Revolt over move to EV production as Daimler looks to build future
30 June 2017
30 June 2017
Daimler is facing a rebellion amongst its workers at the company’s Mercedes-Benz engine plant in Stuttgart over plans to add electric vehicle (EV) battery facilities in an extension of its facility.
To protest conditions offered by the German manufacturer as it negotiates the addition of the facilities, staff are to stop working overtime during July 2017. Daimler believes this will slow engine output, forcing it to cancel shifts for assembling its Mercedes E-Class sedan model.
According to reports, there are growing tensions between workers who build combustion engines and managers seeking to position the company for a battery-powered future. Daimler is just one manufacturer looking to rapidly expand its EV offering, which will require new methods of working as well as new technologies for assembling generators over engines, which will require new staff training. Some who have been working in assembly for years may feel the new technology will push them out of their jobs in favour of younger workers who can be trained straight away for EV building. Their experience may no longer be such an asset.
The company is expected to launch its first vehicle, the EQ C, in 2019, with reports suggesting that this will be a luxury SUV model. This is one of 10 planned EVs to be developed by Mercedes, in a €10 billion program launched as part of its CASE strategy. In a statement presented at the Mondial de l’Automobile 2016 event, the company said: ′″¦by 2022, Mercedes-Benz Cars aims to have over ten all-electric vehicles in its portfolio. To meet the growing demand for high-quality, high-voltage batteries, the company is investing a total of one billion euros in the expansion of its global battery production network, which also includes a new gigafactory in Kamenz, Saxony.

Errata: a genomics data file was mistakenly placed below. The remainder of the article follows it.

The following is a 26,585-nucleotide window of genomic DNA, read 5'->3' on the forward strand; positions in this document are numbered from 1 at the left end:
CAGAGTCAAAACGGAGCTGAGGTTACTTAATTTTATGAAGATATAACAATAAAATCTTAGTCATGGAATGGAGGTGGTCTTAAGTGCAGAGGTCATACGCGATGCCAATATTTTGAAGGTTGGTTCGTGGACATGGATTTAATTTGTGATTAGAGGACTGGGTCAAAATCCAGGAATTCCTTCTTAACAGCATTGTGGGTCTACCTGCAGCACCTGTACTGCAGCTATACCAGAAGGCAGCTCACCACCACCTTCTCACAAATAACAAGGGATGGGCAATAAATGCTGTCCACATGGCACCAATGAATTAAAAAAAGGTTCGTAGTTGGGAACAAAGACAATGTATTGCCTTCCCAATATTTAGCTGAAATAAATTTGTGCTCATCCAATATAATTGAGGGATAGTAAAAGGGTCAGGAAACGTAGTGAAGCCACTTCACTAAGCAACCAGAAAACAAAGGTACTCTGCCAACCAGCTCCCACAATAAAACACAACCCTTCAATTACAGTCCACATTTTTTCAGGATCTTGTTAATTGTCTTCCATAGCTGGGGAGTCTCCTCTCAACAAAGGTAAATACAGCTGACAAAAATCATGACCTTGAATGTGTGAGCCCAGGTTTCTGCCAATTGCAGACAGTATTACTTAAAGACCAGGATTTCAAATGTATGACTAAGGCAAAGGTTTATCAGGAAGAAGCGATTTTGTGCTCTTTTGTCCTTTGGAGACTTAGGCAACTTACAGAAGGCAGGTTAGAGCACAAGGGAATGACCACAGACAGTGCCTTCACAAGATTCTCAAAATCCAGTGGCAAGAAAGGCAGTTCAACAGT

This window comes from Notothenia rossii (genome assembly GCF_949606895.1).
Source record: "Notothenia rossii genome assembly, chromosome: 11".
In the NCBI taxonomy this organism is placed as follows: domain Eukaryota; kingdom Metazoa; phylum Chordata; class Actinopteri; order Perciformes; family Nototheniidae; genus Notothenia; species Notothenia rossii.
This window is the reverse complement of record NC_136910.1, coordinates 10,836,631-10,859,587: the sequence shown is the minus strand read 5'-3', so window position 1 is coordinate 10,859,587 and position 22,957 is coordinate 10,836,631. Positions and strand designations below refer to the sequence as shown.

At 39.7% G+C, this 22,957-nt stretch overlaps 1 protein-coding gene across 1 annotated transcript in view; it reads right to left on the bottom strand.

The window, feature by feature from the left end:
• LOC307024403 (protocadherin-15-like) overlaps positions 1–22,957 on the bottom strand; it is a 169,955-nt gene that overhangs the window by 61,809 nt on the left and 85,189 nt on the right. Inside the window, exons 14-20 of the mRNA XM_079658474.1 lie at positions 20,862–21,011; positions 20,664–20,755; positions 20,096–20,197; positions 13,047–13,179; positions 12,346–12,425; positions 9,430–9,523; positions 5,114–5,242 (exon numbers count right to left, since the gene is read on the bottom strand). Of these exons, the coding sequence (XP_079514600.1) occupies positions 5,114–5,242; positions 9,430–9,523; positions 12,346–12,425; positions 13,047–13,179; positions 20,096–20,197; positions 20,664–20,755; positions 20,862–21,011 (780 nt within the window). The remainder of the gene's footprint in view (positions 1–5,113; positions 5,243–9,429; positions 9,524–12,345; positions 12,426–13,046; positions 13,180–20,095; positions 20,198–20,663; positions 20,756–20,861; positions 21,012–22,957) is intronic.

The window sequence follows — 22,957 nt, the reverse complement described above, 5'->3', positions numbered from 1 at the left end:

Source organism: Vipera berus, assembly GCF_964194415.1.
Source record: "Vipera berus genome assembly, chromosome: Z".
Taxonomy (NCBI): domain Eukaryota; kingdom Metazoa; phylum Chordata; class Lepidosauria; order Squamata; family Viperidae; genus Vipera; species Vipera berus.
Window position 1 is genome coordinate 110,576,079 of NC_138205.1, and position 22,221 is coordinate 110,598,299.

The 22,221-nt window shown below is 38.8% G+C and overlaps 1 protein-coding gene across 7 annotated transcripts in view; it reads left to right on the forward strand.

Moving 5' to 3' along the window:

Daimler may not be the only company facing a worker revolt, with a number of manufacturers ramping up their development of EVs as they look to meet stricter emissions guidelines and work with strict quotas being implemented by the Chinese government. This has already seen BMW announce it will be reducing the number of options and engine variants it offers in order to spend more on research and development. Car manufacturers need to balance their existing workforces while also training and bringing on new talent to ensure they can make the most of new technology and new manufacturing techniques.
Daimler and labour representatives have been in talks since May on the company’s plan to start making batteries and other electric-car components at the 110-year-old Untertuerkheim site near the company’s headquarters in Stuttgart. The works council is balking at the manufacturer’s proposed commitments on pay and future investments. Worker representatives have significant influence at German companies and are involved in shaping strategy and investments.
The company has suggested that if it cannot reach an agreement, it will look to invest in another site, which means the Stuttgart facility risks being left behind as Daimler’s EV strategy grows and demand for traditional propulsion drops.
Meanwhile, a new study by Bloomberg Intelligence reports that Chinese companies are at work on plans to have a more than 120GWh capacity a year by 2021. Demand for lithium-ion batteries is forecasted to radically increase in the next five years as EV sales grow in markets including China. The country is working to build an EV battery dominance, with a consortium also planning to buy Nissan’s manufacturing business.
This is a big increase on Tesla’s planned facility in Nevada, which is scheduled to have capacity for up to 35GWh battery production annually by 2018. CEO Elon Musk has suggested that the carmaker would be looking to open further facilities globally, with one in China planned.
With China’s expertise in electronics production, it remains to be seen whether the facility will prove a competitor to those from Tesla and Daimler, or will end up supplying the manufacturers, as well as others, moving traditional parts supply further inside the Asian market and affecting companies such as Schaeffler and Bosch, which offer extensive numbers of components to manufacturers.
Photograph courtesy of Daimler
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